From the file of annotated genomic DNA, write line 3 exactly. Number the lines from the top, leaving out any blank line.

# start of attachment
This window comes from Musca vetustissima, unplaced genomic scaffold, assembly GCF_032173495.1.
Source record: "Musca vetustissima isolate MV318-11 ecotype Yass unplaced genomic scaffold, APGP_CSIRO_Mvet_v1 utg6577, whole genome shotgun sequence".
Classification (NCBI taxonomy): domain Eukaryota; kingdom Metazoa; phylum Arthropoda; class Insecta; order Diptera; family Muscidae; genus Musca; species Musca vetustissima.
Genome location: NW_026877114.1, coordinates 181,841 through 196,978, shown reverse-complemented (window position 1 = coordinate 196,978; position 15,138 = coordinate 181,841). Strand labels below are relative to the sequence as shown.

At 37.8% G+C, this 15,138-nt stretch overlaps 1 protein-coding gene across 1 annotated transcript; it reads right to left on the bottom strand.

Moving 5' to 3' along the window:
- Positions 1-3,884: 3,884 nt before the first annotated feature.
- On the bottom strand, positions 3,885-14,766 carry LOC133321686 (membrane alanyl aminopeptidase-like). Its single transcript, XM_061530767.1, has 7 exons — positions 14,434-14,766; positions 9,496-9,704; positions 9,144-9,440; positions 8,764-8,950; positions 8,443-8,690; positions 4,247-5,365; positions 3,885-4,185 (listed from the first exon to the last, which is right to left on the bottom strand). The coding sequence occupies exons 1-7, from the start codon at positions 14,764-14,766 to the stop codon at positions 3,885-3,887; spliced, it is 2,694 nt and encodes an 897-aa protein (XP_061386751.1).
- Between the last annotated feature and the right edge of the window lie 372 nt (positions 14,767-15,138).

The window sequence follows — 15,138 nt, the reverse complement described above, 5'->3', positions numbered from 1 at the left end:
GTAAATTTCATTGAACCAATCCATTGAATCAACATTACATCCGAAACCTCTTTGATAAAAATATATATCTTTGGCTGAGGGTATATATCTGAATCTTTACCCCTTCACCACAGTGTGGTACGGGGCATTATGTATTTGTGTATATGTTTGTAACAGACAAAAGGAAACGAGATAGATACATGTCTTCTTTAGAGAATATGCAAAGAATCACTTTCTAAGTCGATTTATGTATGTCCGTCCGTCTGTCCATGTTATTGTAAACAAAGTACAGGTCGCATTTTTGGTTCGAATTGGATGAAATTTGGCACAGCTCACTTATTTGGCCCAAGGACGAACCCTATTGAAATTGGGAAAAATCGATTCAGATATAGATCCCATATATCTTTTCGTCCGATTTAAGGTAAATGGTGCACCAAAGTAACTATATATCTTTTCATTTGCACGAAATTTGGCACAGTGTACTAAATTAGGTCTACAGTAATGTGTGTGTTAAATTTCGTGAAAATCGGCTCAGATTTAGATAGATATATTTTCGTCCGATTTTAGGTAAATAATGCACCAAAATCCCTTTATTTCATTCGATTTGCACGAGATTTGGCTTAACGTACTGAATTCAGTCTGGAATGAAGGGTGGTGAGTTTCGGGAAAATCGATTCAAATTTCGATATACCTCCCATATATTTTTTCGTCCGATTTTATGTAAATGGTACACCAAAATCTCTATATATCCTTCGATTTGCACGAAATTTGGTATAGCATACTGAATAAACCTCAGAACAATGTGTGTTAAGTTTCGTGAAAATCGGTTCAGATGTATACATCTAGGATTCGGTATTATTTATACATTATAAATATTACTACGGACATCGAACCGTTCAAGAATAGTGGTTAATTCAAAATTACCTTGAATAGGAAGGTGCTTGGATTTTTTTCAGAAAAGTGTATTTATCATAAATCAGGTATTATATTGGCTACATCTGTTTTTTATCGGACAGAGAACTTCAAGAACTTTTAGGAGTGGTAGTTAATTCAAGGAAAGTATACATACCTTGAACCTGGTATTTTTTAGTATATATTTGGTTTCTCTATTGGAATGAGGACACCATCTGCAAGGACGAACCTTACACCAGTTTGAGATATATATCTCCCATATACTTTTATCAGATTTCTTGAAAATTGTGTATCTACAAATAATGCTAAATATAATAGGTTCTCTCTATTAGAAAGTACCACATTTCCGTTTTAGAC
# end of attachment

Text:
Classification (NCBI taxonomy): domain Eukaryota; kingdom Metazoa; phylum Arthropoda; class Insecta; order Diptera; family Muscidae; genus Musca; species Musca vetustissima.